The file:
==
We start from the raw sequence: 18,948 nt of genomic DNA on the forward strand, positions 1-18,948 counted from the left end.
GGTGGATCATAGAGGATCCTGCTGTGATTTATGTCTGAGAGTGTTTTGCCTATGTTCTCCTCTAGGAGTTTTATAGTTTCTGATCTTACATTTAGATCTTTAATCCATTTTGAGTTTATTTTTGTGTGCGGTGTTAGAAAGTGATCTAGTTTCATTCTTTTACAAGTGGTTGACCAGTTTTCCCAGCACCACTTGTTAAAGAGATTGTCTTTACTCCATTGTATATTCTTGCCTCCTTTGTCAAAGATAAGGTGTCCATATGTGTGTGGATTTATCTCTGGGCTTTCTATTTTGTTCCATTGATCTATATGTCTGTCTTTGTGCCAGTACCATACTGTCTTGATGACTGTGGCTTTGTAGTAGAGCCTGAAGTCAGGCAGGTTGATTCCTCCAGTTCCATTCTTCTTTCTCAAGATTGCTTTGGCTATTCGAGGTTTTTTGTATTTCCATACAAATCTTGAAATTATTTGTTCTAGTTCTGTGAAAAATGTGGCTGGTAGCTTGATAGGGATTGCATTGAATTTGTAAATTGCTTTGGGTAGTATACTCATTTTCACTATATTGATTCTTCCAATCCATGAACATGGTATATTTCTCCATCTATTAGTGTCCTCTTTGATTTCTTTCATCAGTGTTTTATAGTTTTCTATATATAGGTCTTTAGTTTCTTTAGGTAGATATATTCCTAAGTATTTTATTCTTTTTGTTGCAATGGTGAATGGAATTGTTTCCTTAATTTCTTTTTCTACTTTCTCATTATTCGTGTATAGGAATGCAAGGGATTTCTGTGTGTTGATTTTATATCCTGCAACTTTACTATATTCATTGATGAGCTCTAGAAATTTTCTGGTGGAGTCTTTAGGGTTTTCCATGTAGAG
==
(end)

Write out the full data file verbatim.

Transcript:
We start from the raw sequence: 18,948 nt of genomic DNA on the forward strand, positions 1-18,948 counted from the left end.
GGTGGATCATAGAGGATCCTGCTGTGATTTATGTCTGAGAGTGTTTTGCCTATGTTCTCCTCTAGGAGTTTTATAGTTTCTGATCTTACATTTAGATCTTTAATCCATTTTGAGTTTATTTTTGTGTGCGGTGTTAGAAAGTGATCTAGTTTCATTCTTTTACAAGTGGTTGACCAGTTTTCCCAGCACCACTTGTTAAAGAGATTGTCTTTACTCCATTGTATATTCTTGCCTCCTTTGTCAAAGATAAGGTGTCCATATGTGTGTGGATTTATCTCTGGGCTTTCTATTTTGTTCCATTGATCTATATGTCTGTCTTTGTGCCAGTACCATACTGTCTTGATGACTGTGGCTTTGTAGTAGAGCCTGAAGTCAGGCAGGTTGATTCCTCCAGTTCCATTCTTCTTTCTCAAGATTGCTTTGGCTATTCGAGGTTTTTTGTATTTCCATACAAATCTTGAAATTATTTGTTCTAGTTCTGTGAAAAATGTGGCTGGTAGCTTGATAGGGATTGCATTGAATTTGTAAATTGCTTTGGGTAGTATACTCATTTTCACTATATTGATTCTTCCAATCCATGAACATGGTATATTTCTCCATCTATTAGTGTCCTCTTTGATTTCTTTCATCAGTGTTTTATAGTTTTCTATATATAGGTCTTTAGTTTCTTTAGGTAGATATATTCCTAAGTATTTTATTCTTTTTGTTGCAATGGTGAATGGAATTGTTTCCTTAATTTCTTTTTCTACTTTCTCATTATTCGTGTATAGGAATGCAAGGGATTTCTGTGTGTTGATTTTATATCCTGCAACTTTACTATATTCATTGATGAGCTCTAGAAATTTTCTGGTGGAGTCTTTAGGGTTTTCCATGTAGAG